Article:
US Hospitals Are Flooded With Babies Abandoned by Alcohol and Drug Abusers
SHE was pregnant and afraid.
Somehow she got into a Miami hospital and gave birth to a baby in the restroom. Then she left the baby there and disappeared.
Any baby left behind like this - along with thousands more babies less dramatically left behind - becomes a "boarder baby" in a hospital.
If the mother cannot be found, or is known to be on drugs, and if placement in a foster home is difficult, or adoption is slow, the baby is "boarded" for a few days, weeks, or months.
A recent study of 72 urban hospitals done by the Child Welfare League of America and the National Association of Public Hospitals (NAPH) disclosed that "boarder babies are part of a larger alcohol and substance crisis of enormous proportions, which is sweeping through major metropolitan areas in the United States and having a profound impact on public hospitals ... and the child welfare system."
Larry Gage, president of the NAPH, says: "Most of these babies are in the hospitals because there is no place to put them, not because they require constant medical attention." He says each baby can cost a hospital anywhere from $240 to nearly $1,200 a day.
A Cleveland hospital disclosed that it had been boarding a baby for five months at $600 a day for a cost of $90,000 to the county.
In New York City there were more than 300 new boarder babies for the first three months of 1992, and 88 percent of all boarder babies there were prenatally exposed to drugs or alcohol. The New York Human Resources Administration says this is a 17 percent increase in the number of boarder babies from last year.
Estimates of the number of boarder babies in all US hospitals go as high as 375,000, but no one knows for certain. Caring for them could carry an annual cost of $34 million, the NAPH says.
"Here in Harlem," says Dr. David Bateman, director of newborn services at Harlem Hospital in New York City, "we have between 15 and 30 boarder babies a month. The peak year was 1989. Since then the foster-care agency has become better organized and recruits more foster parents."
Typically, when a hospital determines that a mother has been on drugs and the baby has been affected by the abuse, the city's welfare or social-service agency is contacted. In some states the agencies are mandated to conduct an investigation into the the mother's ability to care for the child.In many cases the mother is encouraged to visit the baby at the hospital while the agency tries to help the mother.
In other states, health officials investigate the case in order to avoid escalating or complicating the issues by involving more professionals and more paper work.
IN a study done by the US House Select Committee on Children, Youth, and Families, the number of boarder babies increased in a Miami hospital by 20 to 30 at any one time after a law was passed requiring child protective services to assess the home environment of newborns.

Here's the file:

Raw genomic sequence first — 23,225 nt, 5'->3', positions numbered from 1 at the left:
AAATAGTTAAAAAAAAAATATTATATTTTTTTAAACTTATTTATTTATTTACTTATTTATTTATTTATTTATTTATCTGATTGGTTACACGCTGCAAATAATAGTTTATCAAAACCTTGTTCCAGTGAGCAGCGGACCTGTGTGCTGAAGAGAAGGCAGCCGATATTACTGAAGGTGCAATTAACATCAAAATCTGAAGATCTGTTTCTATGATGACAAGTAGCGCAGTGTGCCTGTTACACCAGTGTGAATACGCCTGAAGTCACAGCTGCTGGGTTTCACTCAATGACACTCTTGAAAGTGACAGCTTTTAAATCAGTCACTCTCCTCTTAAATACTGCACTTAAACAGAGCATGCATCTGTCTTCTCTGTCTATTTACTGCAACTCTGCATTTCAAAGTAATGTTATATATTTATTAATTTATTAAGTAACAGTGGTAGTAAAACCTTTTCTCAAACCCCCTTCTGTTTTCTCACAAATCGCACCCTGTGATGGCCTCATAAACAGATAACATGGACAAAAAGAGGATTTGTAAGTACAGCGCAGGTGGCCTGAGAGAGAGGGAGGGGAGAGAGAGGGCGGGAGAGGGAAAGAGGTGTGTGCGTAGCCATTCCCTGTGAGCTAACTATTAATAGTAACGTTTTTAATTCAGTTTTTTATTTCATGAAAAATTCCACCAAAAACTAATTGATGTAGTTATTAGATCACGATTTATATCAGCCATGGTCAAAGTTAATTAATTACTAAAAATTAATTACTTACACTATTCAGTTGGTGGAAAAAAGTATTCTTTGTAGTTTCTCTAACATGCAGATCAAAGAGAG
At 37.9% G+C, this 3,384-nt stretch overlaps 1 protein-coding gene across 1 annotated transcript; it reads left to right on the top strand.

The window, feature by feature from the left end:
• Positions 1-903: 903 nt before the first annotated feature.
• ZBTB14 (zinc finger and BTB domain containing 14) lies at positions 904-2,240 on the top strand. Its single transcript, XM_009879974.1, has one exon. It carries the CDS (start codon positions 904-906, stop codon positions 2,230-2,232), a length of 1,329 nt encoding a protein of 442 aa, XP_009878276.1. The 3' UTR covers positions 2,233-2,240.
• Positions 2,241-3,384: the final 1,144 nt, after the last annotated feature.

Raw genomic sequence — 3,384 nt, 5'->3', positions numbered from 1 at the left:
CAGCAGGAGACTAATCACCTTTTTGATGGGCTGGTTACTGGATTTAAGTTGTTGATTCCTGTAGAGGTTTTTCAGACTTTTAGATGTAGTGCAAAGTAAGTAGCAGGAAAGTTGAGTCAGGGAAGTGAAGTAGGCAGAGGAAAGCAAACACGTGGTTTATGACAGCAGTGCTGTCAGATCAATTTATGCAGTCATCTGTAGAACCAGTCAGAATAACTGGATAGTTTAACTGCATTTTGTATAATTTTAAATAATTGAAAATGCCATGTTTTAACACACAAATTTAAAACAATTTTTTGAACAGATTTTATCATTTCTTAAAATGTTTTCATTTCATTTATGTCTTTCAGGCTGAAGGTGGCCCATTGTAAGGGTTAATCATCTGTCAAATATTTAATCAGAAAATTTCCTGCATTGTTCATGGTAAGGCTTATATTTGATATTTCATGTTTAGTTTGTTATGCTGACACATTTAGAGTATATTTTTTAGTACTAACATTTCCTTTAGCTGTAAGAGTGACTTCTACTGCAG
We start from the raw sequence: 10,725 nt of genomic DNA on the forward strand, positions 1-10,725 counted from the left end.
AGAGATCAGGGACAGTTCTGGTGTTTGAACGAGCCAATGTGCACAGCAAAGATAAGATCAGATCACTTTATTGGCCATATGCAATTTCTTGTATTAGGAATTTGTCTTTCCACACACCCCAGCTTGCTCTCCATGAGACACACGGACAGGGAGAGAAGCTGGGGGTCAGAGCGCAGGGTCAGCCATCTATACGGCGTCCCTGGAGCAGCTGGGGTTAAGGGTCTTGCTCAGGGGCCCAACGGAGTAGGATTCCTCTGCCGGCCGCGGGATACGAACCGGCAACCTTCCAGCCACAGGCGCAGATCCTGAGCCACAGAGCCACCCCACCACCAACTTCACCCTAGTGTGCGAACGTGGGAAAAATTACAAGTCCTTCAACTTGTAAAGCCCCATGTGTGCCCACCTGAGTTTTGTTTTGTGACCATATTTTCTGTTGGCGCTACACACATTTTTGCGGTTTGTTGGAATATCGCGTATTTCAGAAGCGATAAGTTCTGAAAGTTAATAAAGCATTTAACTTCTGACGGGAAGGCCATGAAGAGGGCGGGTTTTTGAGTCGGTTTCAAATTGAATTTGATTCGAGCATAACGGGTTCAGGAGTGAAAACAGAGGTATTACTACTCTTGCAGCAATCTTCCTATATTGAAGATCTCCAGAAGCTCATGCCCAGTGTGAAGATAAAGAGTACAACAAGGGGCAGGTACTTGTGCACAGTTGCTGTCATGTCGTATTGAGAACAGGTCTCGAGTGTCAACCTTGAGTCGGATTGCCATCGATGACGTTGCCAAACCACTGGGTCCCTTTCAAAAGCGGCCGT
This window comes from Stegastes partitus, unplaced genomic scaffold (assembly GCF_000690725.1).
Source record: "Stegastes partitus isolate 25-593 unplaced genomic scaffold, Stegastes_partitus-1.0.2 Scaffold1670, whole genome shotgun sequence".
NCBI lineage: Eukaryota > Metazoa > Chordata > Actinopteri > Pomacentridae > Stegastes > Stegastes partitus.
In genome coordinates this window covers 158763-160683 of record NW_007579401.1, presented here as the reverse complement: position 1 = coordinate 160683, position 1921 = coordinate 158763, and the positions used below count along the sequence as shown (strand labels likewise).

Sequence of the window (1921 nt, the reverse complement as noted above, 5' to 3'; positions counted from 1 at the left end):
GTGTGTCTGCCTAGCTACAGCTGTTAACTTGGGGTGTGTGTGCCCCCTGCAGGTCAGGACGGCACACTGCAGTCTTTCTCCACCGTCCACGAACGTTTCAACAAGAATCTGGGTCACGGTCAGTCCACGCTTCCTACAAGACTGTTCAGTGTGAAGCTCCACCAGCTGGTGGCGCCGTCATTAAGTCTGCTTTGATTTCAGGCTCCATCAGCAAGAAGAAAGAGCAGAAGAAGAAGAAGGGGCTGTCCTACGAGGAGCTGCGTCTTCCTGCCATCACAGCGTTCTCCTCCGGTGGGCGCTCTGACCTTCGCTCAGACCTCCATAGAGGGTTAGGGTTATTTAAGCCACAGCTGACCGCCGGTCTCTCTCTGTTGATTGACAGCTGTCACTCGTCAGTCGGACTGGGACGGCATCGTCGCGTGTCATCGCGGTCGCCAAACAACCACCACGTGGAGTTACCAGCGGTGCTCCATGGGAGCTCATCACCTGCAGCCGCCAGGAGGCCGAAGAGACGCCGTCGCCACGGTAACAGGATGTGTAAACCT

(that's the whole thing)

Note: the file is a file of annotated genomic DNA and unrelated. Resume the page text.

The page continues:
"We get about five or six [boarder] cases a month," says Dr. Steven Parker, medical director of the newborn nursery at Boston City Hospital, where cases of drug-exposed infants are turned over to the city's Department of Social Services.
"It's hard to say if the problem is on the rise here because there has been a general decrease in births in Boston in the last few months," Dr. Parker says. "But far and away the most common reason we have boarder babies is because the baby is withdrawing from drugs."
The nationwide increase in the number of babies born with drug-related problems has put an enormous strain on the foster-care system and health-care providers. A report from the North American Commission on Chemical Dependency and Child Welfare found that "88 percent of the state, county, city, and voluntary not-for-profit agencies surveyed noted an increase in the number of children entering foster care who were prenatally exposed to alcohol and other drugs, and 48 percent reported difficulties in locat ing foster homes for (such) children."
Even though several congressional bills are pending that would provide modest amounts of money - the Family Preservation Act and the Educators' and Drug-Exposed Children's Assistance Act - professionals point to long-range solutions.
"What needs to happen," Parker says, "is the economy in inner cities needs to improve along with the support systems for families and care given to children to help them out of poverty. To me the drug problem is the symptom of a deeper malaise. Families are in much worse shape than [a few years ago], more abuse, more drugs. To me, this is the result of urban neglect for the last 12 years."
Mr. Gage says the health programs that exist are probably adequate if they are funded adequately.
"But the shortfall," he says, "is in job training, drug- abuse treatment options, and assistance to single mothers and parents who want to keep a family together - that's what is needed."